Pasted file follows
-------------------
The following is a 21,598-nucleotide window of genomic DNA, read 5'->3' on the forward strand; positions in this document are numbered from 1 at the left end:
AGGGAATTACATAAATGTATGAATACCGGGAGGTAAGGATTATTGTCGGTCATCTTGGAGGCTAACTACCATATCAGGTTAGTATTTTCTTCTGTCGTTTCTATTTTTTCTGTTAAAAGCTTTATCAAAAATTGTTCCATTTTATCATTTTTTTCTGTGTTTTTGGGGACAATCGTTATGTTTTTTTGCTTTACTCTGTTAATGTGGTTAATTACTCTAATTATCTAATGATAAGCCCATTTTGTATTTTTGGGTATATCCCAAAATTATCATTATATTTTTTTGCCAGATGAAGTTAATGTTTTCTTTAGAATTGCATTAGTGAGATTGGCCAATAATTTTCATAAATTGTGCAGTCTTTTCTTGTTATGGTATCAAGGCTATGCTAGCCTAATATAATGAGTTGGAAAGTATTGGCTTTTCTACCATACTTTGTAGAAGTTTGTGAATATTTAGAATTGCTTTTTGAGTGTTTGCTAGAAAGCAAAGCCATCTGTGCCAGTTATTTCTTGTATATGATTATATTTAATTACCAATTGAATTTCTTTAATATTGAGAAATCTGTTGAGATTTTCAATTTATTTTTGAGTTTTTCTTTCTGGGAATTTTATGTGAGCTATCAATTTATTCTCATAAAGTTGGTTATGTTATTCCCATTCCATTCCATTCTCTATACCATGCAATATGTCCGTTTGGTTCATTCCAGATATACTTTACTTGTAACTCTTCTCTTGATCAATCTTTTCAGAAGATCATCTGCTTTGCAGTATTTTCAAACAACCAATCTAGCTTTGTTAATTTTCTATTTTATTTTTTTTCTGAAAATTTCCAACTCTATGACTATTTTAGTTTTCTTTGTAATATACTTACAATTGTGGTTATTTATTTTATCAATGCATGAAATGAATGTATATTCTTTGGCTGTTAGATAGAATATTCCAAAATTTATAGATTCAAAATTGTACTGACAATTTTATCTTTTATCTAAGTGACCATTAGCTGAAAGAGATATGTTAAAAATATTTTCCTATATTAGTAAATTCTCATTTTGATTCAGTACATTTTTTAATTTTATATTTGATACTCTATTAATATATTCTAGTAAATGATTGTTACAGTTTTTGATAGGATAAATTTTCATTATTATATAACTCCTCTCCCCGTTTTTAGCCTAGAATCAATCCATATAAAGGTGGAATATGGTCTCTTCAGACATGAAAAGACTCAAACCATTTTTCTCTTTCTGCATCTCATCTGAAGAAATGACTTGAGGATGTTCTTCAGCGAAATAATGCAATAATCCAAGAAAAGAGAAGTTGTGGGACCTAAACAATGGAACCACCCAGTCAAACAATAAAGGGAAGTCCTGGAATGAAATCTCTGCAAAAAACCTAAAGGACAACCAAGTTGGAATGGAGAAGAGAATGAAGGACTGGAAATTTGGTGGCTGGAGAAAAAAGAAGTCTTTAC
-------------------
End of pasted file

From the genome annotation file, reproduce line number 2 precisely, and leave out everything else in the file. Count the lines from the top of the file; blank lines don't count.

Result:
AGGGAATTACATAAATGTATGAATACCGGGAGGTAAGGATTATTGTCGGTCATCTTGGAGGCTAACTACCATATCAGGTTAGTATTTTCTTCTGTCGTTTCTATTTTTTCTGTTAAAAGCTTTATCAAAAATTGTTCCATTTTATCATTTTTTTCTGTGTTTTTGGGGACAATCGTTATGTTTTTTTGCTTTACTCTGTTAATGTGGTTAATTACTCTAATTATCTAATGATAAGCCCATTTTGTATTTTTGGGTATATCCCAAAATTATCATTATATTTTTTTGCCAGATGAAGTTAATGTTTTCTTTAGAATTGCATTAGTGAGATTGGCCAATAATTTTCATAAATTGTGCAGTCTTTTCTTGTTATGGTATCAAGGCTATGCTAGCCTAATATAATGAGTTGGAAAGTATTGGCTTTTCTACCATACTTTGTAGAAGTTTGTGAATATTTAGAATTGCTTTTTGAGTGTTTGCTAGAAAGCAAAGCCATCTGTGCCAGTTATTTCTTGTATATGATTATATTTAATTACCAATTGAATTTCTTTAATATTGAGAAATCTGTTGAGATTTTCAATTTATTTTTGAGTTTTTCTTTCTGGGAATTTTATGTGAGCTATCAATTTATTCTCATAAAGTTGGTTATGTTATTCCCATTCCATTCCATTCTCTATACCATGCAATATGTCCGTTTGGTTCATTCCAGATATACTTTACTTGTAACTCTTCTCTTGATCAATCTTTTCAGAAGATCATCTGCTTTGCAGTATTTTCAAACAACCAATCTAGCTTTGTTAATTTTCTATTTTATTTTTTTTCTGAAAATTTCCAACTCTATGACTATTTTAGTTTTCTTTGTAATATACTTACAATTGTGGTTATTTATTTTATCAATGCATGAAATGAATGTATATTCTTTGGCTGTTAGATAGAATATTCCAAAATTTATAGATTCAAAATTGTACTGACAATTTTATCTTTTATCTAAGTGACCATTAGCTGAAAGAGATATGTTAAAAATATTTTCCTATATTAGTAAATTCTCATTTTGATTCAGTACATTTTTTAATTTTATATTTGATACTCTATTAATATATTCTAGTAAATGATTGTTACAGTTTTTGATAGGATAAATTTTCATTATTATATAACTCCTCTCCCCGTTTTTAGCCTAGAATCAATCCATATAAAGGTGGAATATGGTCTCTTCAGACATGAAAAGACTCAAACCATTTTTCTCTTTCTGCATCTCATCTGAAGAAATGACTTGAGGATGTTCTTCAGCGAAATAATGCAATAATCCAAGAAAAGAGAAGTTGTGGGACCTAAACAATGGAACCACCCAGTCAAACAATAAAGGGAAGTCCTGGAATGAAATCTCTGCAAAAAACCTAAAGGACAACCAAGTTGGAATGGAGAAGAGAATGAAGGACTGGAAATTTGGTGGCTGGAGAAAAAAGAAGTCTTTAC